Toronto mayor Rob Ford offered to buy crack video, wiretap notes suggest
New allegations against Toronto mayor contained in police surveillance documents
Reuters in Toronto
Toronto Mayor Rob Ford may have offered cash and a car to buy a video allegedly showing him using crack cocaine, according to notes from police wiretaps.
Details of the alleged offer were included in a 450-page police document released by an Ontario Superior Court judge after a petition by media lawyers.
Ford admitted early last month he had smoked crack cocaine, saying it was probably "in one of my drunken stupors", but he said he is not an addict and does not need help. That and other allegations of conduct unbecoming of a public official have led to widespread protests calling for his resignation.
Ford has not been formally charged with any crimes, and he has refused to step down. He has been stripped of most of his powers by a hostile city council, but it does not have the power to remove him.
Ford did not respond to requests for comment on the police document.
The existence of an alleged video was initially reported in May by the Toronto Star newspaper and media website Gawker. Ford said at the time that he could not comment on a video he had not seen "or does not exist".
But according to police notes of a recorded phone conversation involving two suspected gang members, Ford was well aware of the video's existence in March, and offered to buy it.
Police notes described a conversation, primarily in Somali, between the two alleged gang members in reference to Ford.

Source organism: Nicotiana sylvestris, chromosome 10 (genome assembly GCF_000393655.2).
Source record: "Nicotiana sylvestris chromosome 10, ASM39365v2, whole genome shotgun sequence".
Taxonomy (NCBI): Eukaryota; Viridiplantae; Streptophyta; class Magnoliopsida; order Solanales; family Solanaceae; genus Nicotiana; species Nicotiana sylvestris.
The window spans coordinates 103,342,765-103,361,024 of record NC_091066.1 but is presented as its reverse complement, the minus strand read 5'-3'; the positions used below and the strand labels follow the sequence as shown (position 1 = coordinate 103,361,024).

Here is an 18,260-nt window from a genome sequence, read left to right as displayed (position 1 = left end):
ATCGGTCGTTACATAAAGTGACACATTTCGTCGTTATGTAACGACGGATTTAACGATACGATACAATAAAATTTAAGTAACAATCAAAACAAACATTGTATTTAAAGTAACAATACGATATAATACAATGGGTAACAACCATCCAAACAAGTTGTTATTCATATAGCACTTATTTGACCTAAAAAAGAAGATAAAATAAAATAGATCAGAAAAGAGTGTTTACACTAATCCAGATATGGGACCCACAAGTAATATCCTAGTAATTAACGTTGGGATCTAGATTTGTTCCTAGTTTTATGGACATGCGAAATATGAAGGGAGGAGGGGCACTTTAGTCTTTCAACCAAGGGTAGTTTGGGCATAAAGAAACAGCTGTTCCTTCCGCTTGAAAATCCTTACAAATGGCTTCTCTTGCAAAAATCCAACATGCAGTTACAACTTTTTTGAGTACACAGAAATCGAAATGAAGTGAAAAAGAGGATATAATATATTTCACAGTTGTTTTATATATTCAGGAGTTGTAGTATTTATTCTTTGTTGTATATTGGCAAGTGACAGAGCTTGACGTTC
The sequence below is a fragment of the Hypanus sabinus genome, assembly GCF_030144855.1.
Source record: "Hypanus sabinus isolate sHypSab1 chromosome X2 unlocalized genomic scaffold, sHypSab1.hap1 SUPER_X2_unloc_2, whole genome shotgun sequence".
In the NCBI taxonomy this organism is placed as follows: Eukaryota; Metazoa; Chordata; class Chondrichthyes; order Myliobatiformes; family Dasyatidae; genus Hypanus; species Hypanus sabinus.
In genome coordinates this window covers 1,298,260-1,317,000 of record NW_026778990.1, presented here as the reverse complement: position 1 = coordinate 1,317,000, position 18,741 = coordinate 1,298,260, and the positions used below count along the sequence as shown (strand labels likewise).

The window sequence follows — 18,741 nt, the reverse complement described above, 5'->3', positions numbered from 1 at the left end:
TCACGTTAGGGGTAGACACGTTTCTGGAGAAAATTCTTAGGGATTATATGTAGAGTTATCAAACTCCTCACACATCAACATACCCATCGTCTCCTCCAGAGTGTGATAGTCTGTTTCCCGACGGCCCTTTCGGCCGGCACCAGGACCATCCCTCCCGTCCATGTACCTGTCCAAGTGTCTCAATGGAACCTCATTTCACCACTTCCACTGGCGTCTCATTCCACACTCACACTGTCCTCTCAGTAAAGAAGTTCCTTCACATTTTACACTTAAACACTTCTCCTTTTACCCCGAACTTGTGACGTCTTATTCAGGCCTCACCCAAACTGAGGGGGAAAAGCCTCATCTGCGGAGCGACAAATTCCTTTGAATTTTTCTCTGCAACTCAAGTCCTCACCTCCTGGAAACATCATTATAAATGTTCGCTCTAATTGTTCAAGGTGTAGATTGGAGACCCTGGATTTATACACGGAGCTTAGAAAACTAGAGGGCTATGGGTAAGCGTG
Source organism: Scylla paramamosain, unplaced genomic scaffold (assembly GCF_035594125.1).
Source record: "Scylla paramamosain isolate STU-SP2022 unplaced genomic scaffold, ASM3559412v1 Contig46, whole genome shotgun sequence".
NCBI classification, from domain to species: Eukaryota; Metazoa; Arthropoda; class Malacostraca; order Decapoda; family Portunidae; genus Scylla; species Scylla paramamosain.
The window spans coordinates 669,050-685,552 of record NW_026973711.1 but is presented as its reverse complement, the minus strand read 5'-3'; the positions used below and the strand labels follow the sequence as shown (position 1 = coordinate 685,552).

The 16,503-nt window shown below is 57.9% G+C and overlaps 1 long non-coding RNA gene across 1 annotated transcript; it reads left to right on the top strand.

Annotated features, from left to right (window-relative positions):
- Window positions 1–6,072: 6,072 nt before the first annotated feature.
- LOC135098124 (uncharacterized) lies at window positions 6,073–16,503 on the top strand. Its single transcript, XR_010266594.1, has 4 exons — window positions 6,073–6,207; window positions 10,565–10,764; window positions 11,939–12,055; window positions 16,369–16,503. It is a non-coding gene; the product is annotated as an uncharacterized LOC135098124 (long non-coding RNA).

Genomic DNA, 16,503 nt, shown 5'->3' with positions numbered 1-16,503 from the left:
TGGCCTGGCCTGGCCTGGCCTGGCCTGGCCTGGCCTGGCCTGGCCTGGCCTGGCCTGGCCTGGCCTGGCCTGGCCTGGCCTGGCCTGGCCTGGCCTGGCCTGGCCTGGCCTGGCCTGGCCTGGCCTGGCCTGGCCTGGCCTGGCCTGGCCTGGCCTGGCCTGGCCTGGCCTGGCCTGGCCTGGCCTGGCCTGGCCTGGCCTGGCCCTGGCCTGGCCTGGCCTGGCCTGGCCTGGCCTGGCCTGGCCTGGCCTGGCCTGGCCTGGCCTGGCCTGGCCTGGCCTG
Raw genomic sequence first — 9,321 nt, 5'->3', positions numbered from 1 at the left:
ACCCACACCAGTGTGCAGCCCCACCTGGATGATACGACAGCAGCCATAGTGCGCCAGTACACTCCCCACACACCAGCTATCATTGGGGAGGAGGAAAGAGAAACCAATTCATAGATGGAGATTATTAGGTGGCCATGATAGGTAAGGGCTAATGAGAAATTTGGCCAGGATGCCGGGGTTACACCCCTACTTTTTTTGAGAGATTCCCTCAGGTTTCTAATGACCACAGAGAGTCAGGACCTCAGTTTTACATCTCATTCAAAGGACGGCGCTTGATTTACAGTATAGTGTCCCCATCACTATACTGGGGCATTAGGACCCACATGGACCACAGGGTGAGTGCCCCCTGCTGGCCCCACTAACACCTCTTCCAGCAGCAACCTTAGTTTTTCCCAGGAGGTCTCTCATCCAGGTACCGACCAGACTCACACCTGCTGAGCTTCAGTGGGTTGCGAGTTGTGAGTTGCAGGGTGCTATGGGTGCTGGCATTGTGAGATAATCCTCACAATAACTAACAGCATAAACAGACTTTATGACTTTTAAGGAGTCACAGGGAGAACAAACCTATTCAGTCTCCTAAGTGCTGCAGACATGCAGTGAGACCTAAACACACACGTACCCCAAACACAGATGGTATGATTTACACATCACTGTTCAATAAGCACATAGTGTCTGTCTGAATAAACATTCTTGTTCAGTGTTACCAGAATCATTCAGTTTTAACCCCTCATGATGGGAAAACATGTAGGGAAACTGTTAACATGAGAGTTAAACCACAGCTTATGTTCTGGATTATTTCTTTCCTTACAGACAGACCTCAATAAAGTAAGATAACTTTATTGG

"Remember that day he said that in front of me?" one said to the other in a transcript translated by police.
"Ya," the other replied. "He said 'I'll give you five thousand and a car'," apparently referring to C$5,000 (HK$36,362). That offer was rejected, according to the notes summarising the wiretaps. Ford was not part of that or any other wiretapped conversation, according to an initial reading of the notes released in the document.
Toronto police chief Bill Blair would not comment directly on the document, saying only that it was the responsibility of police to gather evidence.
"I don't believe it appropriate for police to comment on the evidence. Our job is to put it before the courts," he said.
The wiretaps came during a year-long police investigation called "Project Traveller" for which they tracked conversations of dozens of people. In June, officials made dozens of arrests, including Ford's friend and part-time driver Sandro Lisi, who was detained on drug and extortion charges.
Lisi has not commented publicly on the charges, and his lawyer could not immediately be reached for comment.
An earlier release of police investigative documents included allegations, also unproven, that Ford had driven while drunk, and had been abusive with staffers.
Meanwhile, polls have shown Ford's popularity on the wane, although he still commands substantial support from his main base of support in Toronto's suburbs. He has vowed to run again in next year's municipal election.